It’s no secret that Mexico has been hit hard by the coronavirus epidemic. With over 20,000 confirmed deaths and cases still on the rise, it appears to be not only one of the worst affected countries, but also to be experiencing one of the most sustained and unrelenting outbreaks globally.
A consensus as to where Mexico is in its Covid trajectory is elusive, but frustrations are boiling over and the ever-growing crowd of virtual protesters is pointing to entire industries at their tipping point — Mexico’s temper is wearing thin.
The powers-that-be have acknowledged this, and the hum of society’s engine is again audible. Factories in Mexico City are opening under strict sanitary guidelines, travel curbs have been lifted, and despite recent roll-backs of certain measures due to continual outbreaks in the capital, the general unanimity that the country is on a path to normality remains.
Half of all Mexican states have now reached infection levels deemed compatible with limited social reopening, albeit at a maximum of 50% capacity in restaurants and hotels.
Perhaps most significantly, the tourism industry, which has been suffocated by travel restrictions and the shutdown of the hospitality sector, is on track to be partially functional for a portion of the summer period. While we won’t be seeing images of holidaymakers lining every inch of the Cancún sand, there may be just enough business to tide the industry over until we completely cross the rubicon.
But is it too late to be saved? Most of the economy was wound down in the final week of March, and in the following month Mexico registered only 86,000 visitors, down from 2.8 million in the same period just a year before. Tourism is the bedrock of 11 million jobs, directly or indirectly, and with the blindside punch of lockdown, hundreds of thousands of hotel workers, flight attendants, waiters, and beach cleaners were simply told to go home and wait it out.
Tourism is often seen as too big to fail in Mexico, but the truth is it’s too big to fail its employees; the after-shocks of its collapse would be felt generations down the line.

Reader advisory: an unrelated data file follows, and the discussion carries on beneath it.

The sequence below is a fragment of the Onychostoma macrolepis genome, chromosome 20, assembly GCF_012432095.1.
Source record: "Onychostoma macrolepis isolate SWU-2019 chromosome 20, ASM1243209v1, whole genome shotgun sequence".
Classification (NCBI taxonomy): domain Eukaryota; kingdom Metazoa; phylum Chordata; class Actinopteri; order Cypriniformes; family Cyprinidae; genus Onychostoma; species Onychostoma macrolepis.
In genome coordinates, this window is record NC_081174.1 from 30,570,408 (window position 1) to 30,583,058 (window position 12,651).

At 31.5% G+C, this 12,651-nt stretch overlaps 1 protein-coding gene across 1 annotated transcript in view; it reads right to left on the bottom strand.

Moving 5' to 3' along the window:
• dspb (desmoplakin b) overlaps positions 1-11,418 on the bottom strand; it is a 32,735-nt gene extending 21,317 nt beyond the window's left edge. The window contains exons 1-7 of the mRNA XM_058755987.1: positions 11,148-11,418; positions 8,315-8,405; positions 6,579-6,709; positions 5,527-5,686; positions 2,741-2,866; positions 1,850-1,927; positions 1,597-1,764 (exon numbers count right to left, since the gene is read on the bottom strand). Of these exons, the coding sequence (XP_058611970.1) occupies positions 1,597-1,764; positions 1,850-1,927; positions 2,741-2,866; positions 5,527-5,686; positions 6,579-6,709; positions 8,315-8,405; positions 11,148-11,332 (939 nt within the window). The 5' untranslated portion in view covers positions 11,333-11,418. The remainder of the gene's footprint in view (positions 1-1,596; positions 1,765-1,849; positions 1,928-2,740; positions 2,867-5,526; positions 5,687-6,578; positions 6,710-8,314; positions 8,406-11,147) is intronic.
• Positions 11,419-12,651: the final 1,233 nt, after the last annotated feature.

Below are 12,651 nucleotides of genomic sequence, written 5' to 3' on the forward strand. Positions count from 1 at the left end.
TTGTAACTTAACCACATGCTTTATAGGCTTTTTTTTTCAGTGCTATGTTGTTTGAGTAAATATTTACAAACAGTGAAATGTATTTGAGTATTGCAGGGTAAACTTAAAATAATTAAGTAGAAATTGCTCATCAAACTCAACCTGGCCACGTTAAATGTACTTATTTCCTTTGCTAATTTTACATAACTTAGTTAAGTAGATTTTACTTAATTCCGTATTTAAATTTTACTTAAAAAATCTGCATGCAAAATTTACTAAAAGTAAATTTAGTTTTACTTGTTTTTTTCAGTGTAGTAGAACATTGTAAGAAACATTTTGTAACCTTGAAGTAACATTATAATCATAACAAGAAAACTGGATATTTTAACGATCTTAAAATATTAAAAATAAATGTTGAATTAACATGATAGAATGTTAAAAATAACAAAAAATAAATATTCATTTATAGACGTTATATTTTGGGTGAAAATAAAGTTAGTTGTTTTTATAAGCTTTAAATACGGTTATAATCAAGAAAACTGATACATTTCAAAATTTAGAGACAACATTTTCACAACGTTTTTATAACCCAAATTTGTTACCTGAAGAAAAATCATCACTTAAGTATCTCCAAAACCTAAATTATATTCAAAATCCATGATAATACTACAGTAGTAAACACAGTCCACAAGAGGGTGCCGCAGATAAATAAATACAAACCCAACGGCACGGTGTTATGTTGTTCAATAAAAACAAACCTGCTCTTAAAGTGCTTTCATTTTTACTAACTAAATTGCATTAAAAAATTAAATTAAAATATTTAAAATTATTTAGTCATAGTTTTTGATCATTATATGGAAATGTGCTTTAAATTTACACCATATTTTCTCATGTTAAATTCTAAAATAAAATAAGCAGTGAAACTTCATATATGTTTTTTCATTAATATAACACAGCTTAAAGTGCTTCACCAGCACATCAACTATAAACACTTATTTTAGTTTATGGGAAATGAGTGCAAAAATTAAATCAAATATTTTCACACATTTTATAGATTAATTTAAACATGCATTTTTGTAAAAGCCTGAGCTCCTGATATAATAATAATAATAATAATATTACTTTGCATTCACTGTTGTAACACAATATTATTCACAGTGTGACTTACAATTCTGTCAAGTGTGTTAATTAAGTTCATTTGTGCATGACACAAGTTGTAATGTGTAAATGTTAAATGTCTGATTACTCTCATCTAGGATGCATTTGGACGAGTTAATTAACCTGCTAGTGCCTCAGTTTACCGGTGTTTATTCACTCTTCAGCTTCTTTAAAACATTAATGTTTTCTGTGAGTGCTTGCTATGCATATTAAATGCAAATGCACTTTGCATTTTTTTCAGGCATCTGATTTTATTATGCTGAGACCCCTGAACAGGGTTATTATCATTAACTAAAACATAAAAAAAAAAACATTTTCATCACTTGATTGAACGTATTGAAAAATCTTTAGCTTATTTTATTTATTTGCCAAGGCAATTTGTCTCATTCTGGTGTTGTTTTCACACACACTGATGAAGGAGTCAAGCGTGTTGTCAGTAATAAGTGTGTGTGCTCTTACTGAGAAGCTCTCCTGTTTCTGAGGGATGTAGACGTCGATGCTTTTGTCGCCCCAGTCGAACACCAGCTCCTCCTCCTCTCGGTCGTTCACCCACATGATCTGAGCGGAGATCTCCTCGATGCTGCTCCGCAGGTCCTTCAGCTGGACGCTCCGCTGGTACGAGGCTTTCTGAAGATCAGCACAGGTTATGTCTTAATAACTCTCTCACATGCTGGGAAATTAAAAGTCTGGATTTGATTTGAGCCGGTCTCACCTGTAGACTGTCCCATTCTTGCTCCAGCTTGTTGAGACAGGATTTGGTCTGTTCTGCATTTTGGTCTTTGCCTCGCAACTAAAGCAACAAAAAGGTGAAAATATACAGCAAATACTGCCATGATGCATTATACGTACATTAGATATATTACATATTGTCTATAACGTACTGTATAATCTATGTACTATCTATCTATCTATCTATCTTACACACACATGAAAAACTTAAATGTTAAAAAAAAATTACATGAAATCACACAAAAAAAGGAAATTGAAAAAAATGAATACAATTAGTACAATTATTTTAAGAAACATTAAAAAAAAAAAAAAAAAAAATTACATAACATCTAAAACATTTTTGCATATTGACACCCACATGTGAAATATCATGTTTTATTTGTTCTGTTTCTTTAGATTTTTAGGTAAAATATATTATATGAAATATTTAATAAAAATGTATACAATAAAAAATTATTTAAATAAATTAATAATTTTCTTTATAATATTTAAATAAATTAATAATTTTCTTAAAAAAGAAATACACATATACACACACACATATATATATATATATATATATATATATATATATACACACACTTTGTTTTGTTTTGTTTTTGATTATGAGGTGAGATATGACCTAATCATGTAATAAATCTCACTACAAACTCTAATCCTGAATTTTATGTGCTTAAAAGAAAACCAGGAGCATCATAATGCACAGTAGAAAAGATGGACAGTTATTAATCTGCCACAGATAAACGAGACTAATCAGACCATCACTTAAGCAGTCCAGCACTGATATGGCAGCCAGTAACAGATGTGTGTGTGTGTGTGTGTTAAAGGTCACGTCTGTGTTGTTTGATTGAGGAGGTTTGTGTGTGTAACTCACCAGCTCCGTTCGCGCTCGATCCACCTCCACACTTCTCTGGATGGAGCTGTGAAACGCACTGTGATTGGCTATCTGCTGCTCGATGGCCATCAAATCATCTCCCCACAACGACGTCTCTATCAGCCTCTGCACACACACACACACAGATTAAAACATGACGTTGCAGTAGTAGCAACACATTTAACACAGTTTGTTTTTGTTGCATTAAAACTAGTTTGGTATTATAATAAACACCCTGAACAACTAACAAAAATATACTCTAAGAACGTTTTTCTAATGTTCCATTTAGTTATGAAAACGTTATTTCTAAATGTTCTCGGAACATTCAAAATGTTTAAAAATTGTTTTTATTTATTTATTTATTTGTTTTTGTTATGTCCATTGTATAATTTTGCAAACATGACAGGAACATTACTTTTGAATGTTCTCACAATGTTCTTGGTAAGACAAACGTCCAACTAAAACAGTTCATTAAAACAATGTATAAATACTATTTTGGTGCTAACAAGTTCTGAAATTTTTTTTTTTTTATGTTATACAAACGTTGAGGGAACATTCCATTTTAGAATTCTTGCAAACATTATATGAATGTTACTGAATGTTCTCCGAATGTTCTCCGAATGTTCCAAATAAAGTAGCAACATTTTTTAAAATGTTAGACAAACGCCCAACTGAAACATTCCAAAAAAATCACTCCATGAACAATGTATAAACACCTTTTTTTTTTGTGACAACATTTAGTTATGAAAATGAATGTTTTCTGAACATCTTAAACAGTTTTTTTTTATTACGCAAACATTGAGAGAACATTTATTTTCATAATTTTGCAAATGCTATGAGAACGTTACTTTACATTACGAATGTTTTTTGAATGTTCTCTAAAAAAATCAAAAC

The tourism minister has understood the desperation of the situation in suggesting that the tourism industry should be treated as an “essential activity” so that it could be one of the first to reopen alongside factories, construction, and the energy sector. But while the situation in many regards is urgent, the immediacy with which officials are seeking to ease the industry out of its slumber may be overly hasty.
One of the many ironies of the pandemic’s effect on the beaches of Cancún and other stretches of tourist paradise is that only now do they reflect the pristine and peaceful pictures from the brochures. The reminder that these areas have been exploited and overrun for decades is a welcome one, and the sudden quiet of once burgeoning and unstable resorts is deafening. While the extended absence of tourists from the beaches adds pressure on the industry as a whole, it serves as a timely prompt that its bloated size was getting to be inherently unstable.
Maybe this could be a turning point for tourism in Mexico. The pandemic has exposed some of the most fundamental inequalities in our society and as it tears through this once booming sector, it leaves us with no choice but to consider a future of tourism that recognizes the byproducts, environmental deterioration and cultural interference, and actively tries to re-balance these.
Through the shutdown we have not only seen how tourism affects wildlife and the environment, but we’ve observed the influence it has over the communities that support the industry through real estate and an ever-growing workforce. As we emerge from the coronavirus sludge, it will be important to re-evaluate the ways in which we have, over the last 50 years, reversed our initial model of society; essentially we have changed from building communities around industries, to building industries on top of communities.
This is perilous — not only does it leave a community on unstable foundations, it gives the illusion of strength and timelessness. Who could have imagined a million tourists disappearing from the beach, whipping the rug out from an entire city’s working population? For years the base of community and industry has been welded together so that with the demise of one comes the demise of the other. It’s an instability that is systemic, and that may only be observable in the wake of an economically and socially tragic event like this one.
Whether this idea will be considered in a meaningful sense is questionable; the eagerness to get the wheels turning again is overwhelming and the question of how we build societies will seem increasingly ethereal the longer workers in the industry go without money in their pocket.
But we should remember how the pandemic exposed the foundations of the tourism industry which, as sturdy as they seemed, snapped with devastating effects. Perhaps, fittingly, our reminder could be those images from the brochures of those pristine beaches, abandoned.
Jack Gooderidge writes from Campeche.